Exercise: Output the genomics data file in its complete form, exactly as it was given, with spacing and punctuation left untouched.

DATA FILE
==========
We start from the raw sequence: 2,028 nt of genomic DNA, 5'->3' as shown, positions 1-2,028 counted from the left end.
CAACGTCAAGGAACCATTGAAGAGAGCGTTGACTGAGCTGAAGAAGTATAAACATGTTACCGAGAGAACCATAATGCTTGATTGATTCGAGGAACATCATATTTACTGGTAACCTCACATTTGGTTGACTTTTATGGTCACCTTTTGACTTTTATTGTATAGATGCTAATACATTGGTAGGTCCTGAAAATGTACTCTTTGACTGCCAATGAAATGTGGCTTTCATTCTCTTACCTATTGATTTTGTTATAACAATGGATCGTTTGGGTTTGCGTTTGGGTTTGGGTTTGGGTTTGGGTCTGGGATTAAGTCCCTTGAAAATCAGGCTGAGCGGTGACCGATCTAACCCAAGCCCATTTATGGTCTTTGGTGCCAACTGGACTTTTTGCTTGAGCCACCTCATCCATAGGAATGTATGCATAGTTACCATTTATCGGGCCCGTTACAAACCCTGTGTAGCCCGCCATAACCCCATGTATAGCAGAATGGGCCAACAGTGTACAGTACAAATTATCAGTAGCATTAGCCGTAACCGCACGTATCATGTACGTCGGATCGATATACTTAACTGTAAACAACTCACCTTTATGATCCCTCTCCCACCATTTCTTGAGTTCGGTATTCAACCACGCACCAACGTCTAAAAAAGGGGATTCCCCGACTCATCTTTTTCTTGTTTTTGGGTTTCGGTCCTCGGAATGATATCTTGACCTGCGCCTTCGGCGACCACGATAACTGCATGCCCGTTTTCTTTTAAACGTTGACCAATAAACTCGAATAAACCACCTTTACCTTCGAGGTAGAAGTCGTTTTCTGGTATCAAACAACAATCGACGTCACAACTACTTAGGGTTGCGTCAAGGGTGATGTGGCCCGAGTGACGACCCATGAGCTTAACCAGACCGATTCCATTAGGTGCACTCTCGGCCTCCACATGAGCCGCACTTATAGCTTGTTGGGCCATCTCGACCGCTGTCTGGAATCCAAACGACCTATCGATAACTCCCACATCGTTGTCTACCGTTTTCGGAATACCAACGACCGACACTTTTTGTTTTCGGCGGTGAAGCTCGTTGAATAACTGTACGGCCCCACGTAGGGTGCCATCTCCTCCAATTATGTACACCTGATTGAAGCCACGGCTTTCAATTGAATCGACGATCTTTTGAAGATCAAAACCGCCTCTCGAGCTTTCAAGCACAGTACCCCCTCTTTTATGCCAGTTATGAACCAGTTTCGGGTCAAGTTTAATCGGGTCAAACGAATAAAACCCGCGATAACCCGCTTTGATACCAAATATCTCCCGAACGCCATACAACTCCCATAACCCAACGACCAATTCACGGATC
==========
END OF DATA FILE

We start from the raw sequence: 2,028 nt of genomic DNA, 5'->3' as shown, positions 1-2,028 counted from the left end.
CAACGTCAAGGAACCATTGAAGAGAGCGTTGACTGAGCTGAAGAAGTATAAACATGTTACCGAGAGAACCATAATGCTTGATTGATTCGAGGAACATCATATTTACTGGTAACCTCACATTTGGTTGACTTTTATGGTCACCTTTTGACTTTTATTGTATAGATGCTAATACATTGGTAGGTCCTGAAAATGTACTCTTTGACTGCCAATGAAATGTGGCTTTCATTCTCTTACCTATTGATTTTGTTATAACAATGGATCGTTTGGGTTTGCGTTTGGGTTTGGGTTTGGGTTTGGGTCTGGGATTAAGTCCCTTGAAAATCAGGCTGAGCGGTGACCGATCTAACCCAAGCCCATTTATGGTCTTTGGTGCCAACTGGACTTTTTGCTTGAGCCACCTCATCCATAGGAATGTATGCATAGTTACCATTTATCGGGCCCGTTACAAACCCTGTGTAGCCCGCCATAACCCCATGTATAGCAGAATGGGCCAACAGTGTACAGTACAAATTATCAGTAGCATTAGCCGTAACCGCACGTATCATGTACGTCGGATCGATATACTTAACTGTAAACAACTCACCTTTATGATCCCTCTCCCACCATTTCTTGAGTTCGGTATTCAACCACGCACCAACGTCTAAAAAAGGGGATTCCCCGACTCATCTTTTTCTTGTTTTTGGGTTTCGGTCCTCGGAATGATATCTTGACCTGCGCCTTCGGCGACCACGATAACTGCATGCCCGTTTTCTTTTAAACGTTGACCAATAAACTCGAATAAACCACCTTTACCTTCGAGGTAGAAGTCGTTTTCTGGTATCAAACAACAATCGACGTCACAACTACTTAGGGTTGCGTCAAGGGTGATGTGGCCCGAGTGACGACCCATGAGCTTAACCAGACCGATTCCATTAGGTGCACTCTCGGCCTCCACATGAGCCGCACTTATAGCTTGTTGGGCCATCTCGACCGCTGTCTGGAATCCAAACGACCTATCGATAACTCCCACATCGTTGTCTACCGTTTTCGGAATACCAACGACCGACACTTTTTGTTTTCGGCGGTGAAGCTCGTTGAATAACTGTACGGCCCCACGTAGGGTGCCATCTCCTCCAATTATGTACACCTGATTGAAGCCACGGCTTTCAATTGAATCGACGATCTTTTGAAGATCAAAACCGCCTCTCGAGCTTTCAAGCACAGTACCCCCTCTTTTATGCCAGTTATGAACCAGTTTCGGGTCAAGTTTAATCGGGTCAAACGAATAAAACCCGCGATAACCCGCTTTGATACCAAATATCTCCCGAACGCCATACAACTCCCATAACCCAACGACCAATTCACGGATC